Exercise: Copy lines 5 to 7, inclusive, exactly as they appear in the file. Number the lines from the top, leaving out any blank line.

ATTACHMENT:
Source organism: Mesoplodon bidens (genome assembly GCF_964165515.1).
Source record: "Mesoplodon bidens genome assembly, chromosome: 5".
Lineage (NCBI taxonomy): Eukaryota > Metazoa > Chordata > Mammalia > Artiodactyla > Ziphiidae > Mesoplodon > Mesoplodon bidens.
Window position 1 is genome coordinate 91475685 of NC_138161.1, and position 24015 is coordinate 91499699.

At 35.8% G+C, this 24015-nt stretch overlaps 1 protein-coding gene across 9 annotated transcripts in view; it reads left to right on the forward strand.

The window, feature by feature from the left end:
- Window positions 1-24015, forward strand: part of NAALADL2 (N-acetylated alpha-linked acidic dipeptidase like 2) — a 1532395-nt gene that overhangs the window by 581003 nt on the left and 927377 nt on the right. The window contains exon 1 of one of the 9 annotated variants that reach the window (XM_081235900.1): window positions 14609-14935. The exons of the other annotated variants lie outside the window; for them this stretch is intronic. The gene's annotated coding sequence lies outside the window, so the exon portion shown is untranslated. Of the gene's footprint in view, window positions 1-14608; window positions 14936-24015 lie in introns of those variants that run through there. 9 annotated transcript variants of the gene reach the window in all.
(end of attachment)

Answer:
At 35.8% G+C, this 24015-nt stretch overlaps 1 protein-coding gene across 9 annotated transcripts in view; it reads left to right on the forward strand.

The window, feature by feature from the left end:
- Window positions 1-24015, forward strand: part of NAALADL2 (N-acetylated alpha-linked acidic dipeptidase like 2) — a 1532395-nt gene that overhangs the window by 581003 nt on the left and 927377 nt on the right. The window contains exon 1 of one of the 9 annotated variants that reach the window (XM_081235900.1): window positions 14609-14935. The exons of the other annotated variants lie outside the window; for them this stretch is intronic. The gene's annotated coding sequence lies outside the window, so the exon portion shown is untranslated. Of the gene's footprint in view, window positions 1-14608; window positions 14936-24015 lie in introns of those variants that run through there. 9 annotated transcript variants of the gene reach the window in all.